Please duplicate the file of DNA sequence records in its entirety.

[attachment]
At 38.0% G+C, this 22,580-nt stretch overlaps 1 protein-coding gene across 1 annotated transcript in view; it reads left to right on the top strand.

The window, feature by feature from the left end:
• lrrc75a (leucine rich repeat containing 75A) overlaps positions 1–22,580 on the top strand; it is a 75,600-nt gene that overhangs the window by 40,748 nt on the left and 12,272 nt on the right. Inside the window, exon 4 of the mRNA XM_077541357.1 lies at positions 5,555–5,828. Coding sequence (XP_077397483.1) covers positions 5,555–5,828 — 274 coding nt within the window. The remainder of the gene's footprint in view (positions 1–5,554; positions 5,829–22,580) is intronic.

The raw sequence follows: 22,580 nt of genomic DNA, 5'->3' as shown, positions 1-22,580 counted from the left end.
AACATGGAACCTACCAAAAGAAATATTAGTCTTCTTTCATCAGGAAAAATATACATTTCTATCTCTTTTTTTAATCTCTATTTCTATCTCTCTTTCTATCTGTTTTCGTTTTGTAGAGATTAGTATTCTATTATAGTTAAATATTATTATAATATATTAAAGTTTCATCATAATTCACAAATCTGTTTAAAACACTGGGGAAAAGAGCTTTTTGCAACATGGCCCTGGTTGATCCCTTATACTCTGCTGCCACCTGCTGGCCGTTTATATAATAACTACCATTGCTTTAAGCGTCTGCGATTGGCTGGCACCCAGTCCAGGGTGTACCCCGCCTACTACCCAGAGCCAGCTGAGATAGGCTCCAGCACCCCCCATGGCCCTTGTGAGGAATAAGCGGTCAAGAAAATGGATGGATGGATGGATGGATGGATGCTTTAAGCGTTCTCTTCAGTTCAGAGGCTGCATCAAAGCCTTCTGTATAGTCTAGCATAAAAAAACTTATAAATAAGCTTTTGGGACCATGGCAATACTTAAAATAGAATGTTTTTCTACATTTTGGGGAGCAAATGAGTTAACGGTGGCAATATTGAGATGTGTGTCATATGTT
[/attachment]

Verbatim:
At 38.0% G+C, this 22,580-nt stretch overlaps 1 protein-coding gene across 1 annotated transcript in view; it reads left to right on the top strand.

The window, feature by feature from the left end:
• lrrc75a (leucine rich repeat containing 75A) overlaps positions 1–22,580 on the top strand; it is a 75,600-nt gene that overhangs the window by 40,748 nt on the left and 12,272 nt on the right. Inside the window, exon 4 of the mRNA XM_077541357.1 lies at positions 5,555–5,828. Coding sequence (XP_077397483.1) covers positions 5,555–5,828 — 274 coding nt within the window. The remainder of the gene's footprint in view (positions 1–5,554; positions 5,829–22,580) is intronic.

The raw sequence follows: 22,580 nt of genomic DNA, 5'->3' as shown, positions 1-22,580 counted from the left end.
AACATGGAACCTACCAAAAGAAATATTAGTCTTCTTTCATCAGGAAAAATATACATTTCTATCTCTTTTTTTAATCTCTATTTCTATCTCTCTTTCTATCTGTTTTCGTTTTGTAGAGATTAGTATTCTATTATAGTTAAATATTATTATAATATATTAAAGTTTCATCATAATTCACAAATCTGTTTAAAACACTGGGGAAAAGAGCTTTTTGCAACATGGCCCTGGTTGATCCCTTATACTCTGCTGCCACCTGCTGGCCGTTTATATAATAACTACCATTGCTTTAAGCGTCTGCGATTGGCTGGCACCCAGTCCAGGGTGTACCCCGCCTACTACCCAGAGCCAGCTGAGATAGGCTCCAGCACCCCCCATGGCCCTTGTGAGGAATAAGCGGTCAAGAAAATGGATGGATGGATGGATGGATGGATGCTTTAAGCGTTCTCTTCAGTTCAGAGGCTGCATCAAAGCCTTCTGTATAGTCTAGCATAAAAAAACTTATAAATAAGCTTTTGGGACCATGGCAATACTTAAAATAGAATGTTTTTCTACATTTTGGGGAGCAAATGAGTTAACGGTGGCAATATTGAGATGTGTGTCATATGTT